Sunday, March 20, 2011

Ford Michigan Assembly Plant Goes Solar

Having been announced ever since last year, the solar power generation system installed by American manufacturer Ford in cooperation with DTE Energy is slowly beginning to power up, with the first part of the system being switched on this week.

The installation will provide Ford's Michigan Assembly Plant with 500 kilowatts of pure solar energy, which will be used by Ford to power both the assembly lines and charge its electric vehicles through the ten solar-powered charging points that will be installed at the facility.

Working in conjunction with the 500-kilowatt solar photovoltaic panel system will be a 750-kilowatt energy storage facility, whose batteries will be able to retain 2 million watt-hours of energy for future use.

“This solar energy system allows us to test the viability of alternative energy to supply power for our manufacturing facilities around the world. It serves as a significant initiative within our corporate emphasis on sustainability,” said Jim Tetreault, Ford vice president, North America Manufacturing.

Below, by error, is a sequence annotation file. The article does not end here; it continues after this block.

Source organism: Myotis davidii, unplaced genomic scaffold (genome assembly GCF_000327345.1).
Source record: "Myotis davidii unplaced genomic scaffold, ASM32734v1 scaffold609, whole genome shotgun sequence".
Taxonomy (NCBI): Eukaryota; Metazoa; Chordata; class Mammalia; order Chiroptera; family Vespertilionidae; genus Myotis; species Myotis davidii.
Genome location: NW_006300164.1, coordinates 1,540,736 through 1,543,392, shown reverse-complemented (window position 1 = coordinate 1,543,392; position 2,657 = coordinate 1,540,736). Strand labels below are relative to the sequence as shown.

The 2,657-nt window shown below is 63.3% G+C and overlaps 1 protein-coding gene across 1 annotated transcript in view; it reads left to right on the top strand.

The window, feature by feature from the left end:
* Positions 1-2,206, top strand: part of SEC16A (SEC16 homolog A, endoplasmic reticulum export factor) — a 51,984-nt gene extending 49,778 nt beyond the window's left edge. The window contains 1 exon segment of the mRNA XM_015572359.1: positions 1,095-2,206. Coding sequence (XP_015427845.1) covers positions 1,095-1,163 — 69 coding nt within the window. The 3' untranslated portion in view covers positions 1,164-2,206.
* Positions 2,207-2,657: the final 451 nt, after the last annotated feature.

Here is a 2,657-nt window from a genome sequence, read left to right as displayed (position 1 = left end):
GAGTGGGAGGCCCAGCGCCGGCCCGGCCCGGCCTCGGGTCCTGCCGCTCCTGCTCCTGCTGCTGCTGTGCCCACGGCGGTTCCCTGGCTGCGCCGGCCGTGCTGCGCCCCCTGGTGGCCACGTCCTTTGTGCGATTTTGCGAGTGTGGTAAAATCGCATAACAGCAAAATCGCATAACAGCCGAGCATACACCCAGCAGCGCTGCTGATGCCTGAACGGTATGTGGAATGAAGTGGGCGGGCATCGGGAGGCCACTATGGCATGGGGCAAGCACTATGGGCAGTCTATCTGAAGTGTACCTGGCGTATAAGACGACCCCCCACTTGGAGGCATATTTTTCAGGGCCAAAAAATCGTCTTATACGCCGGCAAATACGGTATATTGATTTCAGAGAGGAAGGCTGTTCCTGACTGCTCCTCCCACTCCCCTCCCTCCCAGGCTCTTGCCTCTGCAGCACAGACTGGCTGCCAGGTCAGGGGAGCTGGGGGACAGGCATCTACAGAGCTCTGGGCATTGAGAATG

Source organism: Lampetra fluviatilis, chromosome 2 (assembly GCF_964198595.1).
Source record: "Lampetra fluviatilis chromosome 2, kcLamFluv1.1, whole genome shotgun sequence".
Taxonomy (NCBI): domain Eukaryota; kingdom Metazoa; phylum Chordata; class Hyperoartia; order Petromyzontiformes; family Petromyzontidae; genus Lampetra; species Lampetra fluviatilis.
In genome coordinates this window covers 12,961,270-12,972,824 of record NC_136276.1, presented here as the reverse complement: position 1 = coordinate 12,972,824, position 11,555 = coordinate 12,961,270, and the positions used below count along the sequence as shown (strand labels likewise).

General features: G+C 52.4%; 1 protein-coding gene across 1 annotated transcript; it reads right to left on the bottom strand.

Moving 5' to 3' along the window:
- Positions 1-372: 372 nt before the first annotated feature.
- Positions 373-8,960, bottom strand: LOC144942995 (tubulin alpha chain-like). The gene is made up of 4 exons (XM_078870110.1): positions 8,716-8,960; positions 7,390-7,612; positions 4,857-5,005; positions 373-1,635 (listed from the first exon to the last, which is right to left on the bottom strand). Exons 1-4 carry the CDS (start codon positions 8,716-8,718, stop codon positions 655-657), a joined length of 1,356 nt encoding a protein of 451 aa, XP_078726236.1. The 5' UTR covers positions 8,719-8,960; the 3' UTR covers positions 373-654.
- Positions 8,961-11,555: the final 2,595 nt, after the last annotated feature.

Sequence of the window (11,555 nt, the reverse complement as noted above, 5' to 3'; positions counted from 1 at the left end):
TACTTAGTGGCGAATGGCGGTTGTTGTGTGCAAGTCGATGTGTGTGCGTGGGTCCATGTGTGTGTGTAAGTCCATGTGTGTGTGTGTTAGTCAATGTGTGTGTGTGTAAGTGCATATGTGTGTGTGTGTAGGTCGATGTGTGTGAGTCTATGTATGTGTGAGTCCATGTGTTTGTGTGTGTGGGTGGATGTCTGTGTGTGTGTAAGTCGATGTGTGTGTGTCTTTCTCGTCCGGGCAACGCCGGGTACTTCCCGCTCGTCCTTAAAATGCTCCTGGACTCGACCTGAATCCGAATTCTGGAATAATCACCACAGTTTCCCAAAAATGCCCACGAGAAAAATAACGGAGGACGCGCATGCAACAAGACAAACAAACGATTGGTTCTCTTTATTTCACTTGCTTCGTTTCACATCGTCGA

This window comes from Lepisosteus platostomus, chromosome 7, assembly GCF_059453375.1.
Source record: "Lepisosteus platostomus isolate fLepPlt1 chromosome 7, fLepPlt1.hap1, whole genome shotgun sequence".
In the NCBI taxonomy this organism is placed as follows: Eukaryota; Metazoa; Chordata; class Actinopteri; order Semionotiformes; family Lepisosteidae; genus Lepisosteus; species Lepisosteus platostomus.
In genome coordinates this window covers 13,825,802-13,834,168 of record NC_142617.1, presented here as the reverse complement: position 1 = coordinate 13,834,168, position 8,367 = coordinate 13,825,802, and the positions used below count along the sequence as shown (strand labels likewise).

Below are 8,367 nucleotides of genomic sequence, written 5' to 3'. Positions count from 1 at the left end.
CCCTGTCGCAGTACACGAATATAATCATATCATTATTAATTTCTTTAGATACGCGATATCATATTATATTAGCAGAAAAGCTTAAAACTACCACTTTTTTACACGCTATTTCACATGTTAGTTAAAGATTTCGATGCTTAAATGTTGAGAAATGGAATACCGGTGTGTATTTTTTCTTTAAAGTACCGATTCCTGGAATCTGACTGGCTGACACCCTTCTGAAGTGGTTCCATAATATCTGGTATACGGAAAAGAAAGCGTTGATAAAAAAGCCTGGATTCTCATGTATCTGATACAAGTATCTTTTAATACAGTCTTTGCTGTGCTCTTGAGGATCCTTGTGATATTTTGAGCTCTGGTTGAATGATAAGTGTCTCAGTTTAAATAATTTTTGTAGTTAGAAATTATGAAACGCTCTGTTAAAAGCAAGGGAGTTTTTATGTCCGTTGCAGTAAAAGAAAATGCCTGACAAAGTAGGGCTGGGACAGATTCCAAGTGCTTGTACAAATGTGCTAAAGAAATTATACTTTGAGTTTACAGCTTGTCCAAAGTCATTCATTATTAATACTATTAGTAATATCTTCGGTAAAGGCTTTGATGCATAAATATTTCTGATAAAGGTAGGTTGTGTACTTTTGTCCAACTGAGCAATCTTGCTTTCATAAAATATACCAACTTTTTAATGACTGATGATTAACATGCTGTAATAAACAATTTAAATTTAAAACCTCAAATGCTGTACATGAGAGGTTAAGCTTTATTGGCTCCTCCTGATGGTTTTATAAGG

“Michigan Assembly Plant has been transformed into a facility that embodies our drive for flexible manufacturing and strives for new standards for green manufacturing.”

The Michigan Assembly Plant will be the birth place of the new Focus, including its electric version later this year. Two other hybrids, C-MAX Hybrid and C-MAX Energi plug-in hybrid, will also be manufactured there.

Should the solar power project prove successful in Michigan (and Ford sees no reason it won't be), the concept will move to power other Ford facilities as well. Together with the 500-kilowatt solar panel system itself, a smaller one will also be tested as the supplier of energy for the plant's lighting systems.


1 comment:

John said...

It is great to see the corporate giants injecting capital into sustainable energy projects. Would love to see this trend increase, especially in the Detroit area.